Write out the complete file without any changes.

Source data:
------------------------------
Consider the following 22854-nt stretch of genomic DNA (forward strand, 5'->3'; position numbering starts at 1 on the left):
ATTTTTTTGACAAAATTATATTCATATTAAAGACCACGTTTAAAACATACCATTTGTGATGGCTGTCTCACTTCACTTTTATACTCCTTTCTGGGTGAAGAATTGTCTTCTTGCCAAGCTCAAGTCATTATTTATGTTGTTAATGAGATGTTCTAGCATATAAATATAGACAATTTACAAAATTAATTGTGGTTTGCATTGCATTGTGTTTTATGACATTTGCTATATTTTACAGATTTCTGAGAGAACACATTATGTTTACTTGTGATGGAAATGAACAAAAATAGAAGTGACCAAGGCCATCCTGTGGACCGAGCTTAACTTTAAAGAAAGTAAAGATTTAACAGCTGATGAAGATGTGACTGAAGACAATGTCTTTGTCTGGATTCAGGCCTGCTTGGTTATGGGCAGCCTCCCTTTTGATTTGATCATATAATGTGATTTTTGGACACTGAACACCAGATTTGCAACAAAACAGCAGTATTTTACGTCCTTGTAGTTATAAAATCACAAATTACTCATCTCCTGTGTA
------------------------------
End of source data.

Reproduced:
Consider the following 22854-nt stretch of genomic DNA (forward strand, 5'->3'; position numbering starts at 1 on the left):
ATTTTTTTGACAAAATTATATTCATATTAAAGACCACGTTTAAAACATACCATTTGTGATGGCTGTCTCACTTCACTTTTATACTCCTTTCTGGGTGAAGAATTGTCTTCTTGCCAAGCTCAAGTCATTATTTATGTTGTTAATGAGATGTTCTAGCATATAAATATAGACAATTTACAAAATTAATTGTGGTTTGCATTGCATTGTGTTTTATGACATTTGCTATATTTTACAGATTTCTGAGAGAACACATTATGTTTACTTGTGATGGAAATGAACAAAAATAGAAGTGACCAAGGCCATCCTGTGGACCGAGCTTAACTTTAAAGAAAGTAAAGATTTAACAGCTGATGAAGATGTGACTGAAGACAATGTCTTTGTCTGGATTCAGGCCTGCTTGGTTATGGGCAGCCTCCCTTTTGATTTGATCATATAATGTGATTTTTGGACACTGAACACCAGATTTGCAACAAAACAGCAGTATTTTACGTCCTTGTAGTTATAAAATCACAAATTACTCATCTCCTGTGTA